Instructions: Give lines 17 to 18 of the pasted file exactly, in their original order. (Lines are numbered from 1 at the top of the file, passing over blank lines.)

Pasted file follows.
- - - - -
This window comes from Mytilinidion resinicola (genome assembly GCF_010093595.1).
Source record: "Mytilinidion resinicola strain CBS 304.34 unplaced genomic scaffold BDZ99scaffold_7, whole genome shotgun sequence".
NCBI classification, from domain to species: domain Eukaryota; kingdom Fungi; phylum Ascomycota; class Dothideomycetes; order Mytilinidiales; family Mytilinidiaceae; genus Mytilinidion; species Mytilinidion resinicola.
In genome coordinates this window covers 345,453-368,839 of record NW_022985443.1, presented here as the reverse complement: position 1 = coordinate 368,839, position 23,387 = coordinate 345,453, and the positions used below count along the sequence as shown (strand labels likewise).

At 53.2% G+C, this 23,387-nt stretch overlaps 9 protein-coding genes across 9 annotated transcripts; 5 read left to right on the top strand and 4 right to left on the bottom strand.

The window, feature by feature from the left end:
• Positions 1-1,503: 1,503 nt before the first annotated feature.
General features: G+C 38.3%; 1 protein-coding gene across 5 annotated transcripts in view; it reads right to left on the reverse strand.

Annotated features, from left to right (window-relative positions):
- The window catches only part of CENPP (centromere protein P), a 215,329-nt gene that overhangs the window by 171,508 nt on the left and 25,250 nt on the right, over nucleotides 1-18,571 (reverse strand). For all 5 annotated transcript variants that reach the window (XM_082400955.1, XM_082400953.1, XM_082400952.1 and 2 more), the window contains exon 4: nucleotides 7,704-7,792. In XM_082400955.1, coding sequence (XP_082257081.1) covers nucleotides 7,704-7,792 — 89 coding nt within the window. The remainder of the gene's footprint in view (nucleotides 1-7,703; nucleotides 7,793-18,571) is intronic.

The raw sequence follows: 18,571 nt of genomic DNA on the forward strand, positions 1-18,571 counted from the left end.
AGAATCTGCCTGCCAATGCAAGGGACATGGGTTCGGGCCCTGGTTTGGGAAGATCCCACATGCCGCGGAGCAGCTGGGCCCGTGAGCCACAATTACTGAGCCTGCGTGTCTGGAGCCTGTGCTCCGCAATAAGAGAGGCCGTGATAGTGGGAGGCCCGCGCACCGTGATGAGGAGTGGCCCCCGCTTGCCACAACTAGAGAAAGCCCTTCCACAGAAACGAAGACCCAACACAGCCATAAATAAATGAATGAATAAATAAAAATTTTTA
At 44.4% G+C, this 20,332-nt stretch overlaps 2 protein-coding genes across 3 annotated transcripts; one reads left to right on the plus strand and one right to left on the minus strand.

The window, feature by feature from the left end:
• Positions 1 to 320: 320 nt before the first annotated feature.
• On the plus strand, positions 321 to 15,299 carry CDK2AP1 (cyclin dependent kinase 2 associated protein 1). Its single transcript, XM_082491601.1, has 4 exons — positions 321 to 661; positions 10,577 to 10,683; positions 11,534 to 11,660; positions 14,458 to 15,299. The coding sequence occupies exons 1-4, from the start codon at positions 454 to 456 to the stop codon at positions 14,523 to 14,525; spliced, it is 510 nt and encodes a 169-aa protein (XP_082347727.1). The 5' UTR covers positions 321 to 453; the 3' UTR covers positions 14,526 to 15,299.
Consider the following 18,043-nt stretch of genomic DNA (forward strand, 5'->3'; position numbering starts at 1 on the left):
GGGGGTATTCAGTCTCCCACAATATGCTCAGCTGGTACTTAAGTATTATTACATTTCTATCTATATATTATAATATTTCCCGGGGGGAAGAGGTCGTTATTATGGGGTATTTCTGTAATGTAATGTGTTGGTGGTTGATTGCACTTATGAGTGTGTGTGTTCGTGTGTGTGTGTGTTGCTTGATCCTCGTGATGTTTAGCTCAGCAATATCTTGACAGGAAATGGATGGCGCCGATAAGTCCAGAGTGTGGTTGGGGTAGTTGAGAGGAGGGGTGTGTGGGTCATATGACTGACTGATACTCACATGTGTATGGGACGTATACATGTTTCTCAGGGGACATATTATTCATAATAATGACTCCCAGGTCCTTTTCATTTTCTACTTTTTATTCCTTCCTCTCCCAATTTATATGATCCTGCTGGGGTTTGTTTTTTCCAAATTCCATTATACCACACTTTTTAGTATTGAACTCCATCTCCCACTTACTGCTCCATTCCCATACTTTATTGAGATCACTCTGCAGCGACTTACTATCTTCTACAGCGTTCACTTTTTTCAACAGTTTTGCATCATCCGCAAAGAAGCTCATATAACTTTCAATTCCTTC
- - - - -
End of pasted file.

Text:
Consider the following 18,043-nt stretch of genomic DNA (forward strand, 5'->3'; position numbering starts at 1 on the left):
GGGGGTATTCAGTCTCCCACAATATGCTCAGCTGGTACTTAAGTATTATTACATTTCTATCTATATATTATAATATTTCCCGGGGGGAAGAGGTCGTTATTATGGGGTATTTCTGTAATGTAATGTGTTGGTGGTTGATTGCACTTATGAGTGTGTGTGTTCGTGTGTGTGTGTGTTGCTTGATCCTCGTGATGTTTAGCTCAGCAATATCTTGACAGGAAATGGATGGCGCCGATAAGTCCAGAGTGTGGTTGGGGTAGTTGAGAGGAGGGGTGTGTGGGTCATATGACTGACTGATACTCACATGTGTATGGGACGTATACATGTTTCTCAGGGGACATATTATTCATAATAATGACTCCCAGGTCCTTTTCATTTTCTACTTTTTATTCCTTCCTCTCCCAATTTATATGATCCTGCTGGGGTTTGTTTTTTCCAAATTCCATTATACCACACTTTTTAGTATTGAACTCCATCTCCCACTTACTGCTCCATTCCCATACTTTATTGAGATCACTCTGCAGCGACTTACTATCTTCTACAGCGTTCACTTTTTTCAACAGTTTTGCATCATCCGCAAAGAAGCTCATATAACTTTCAATTCCTTC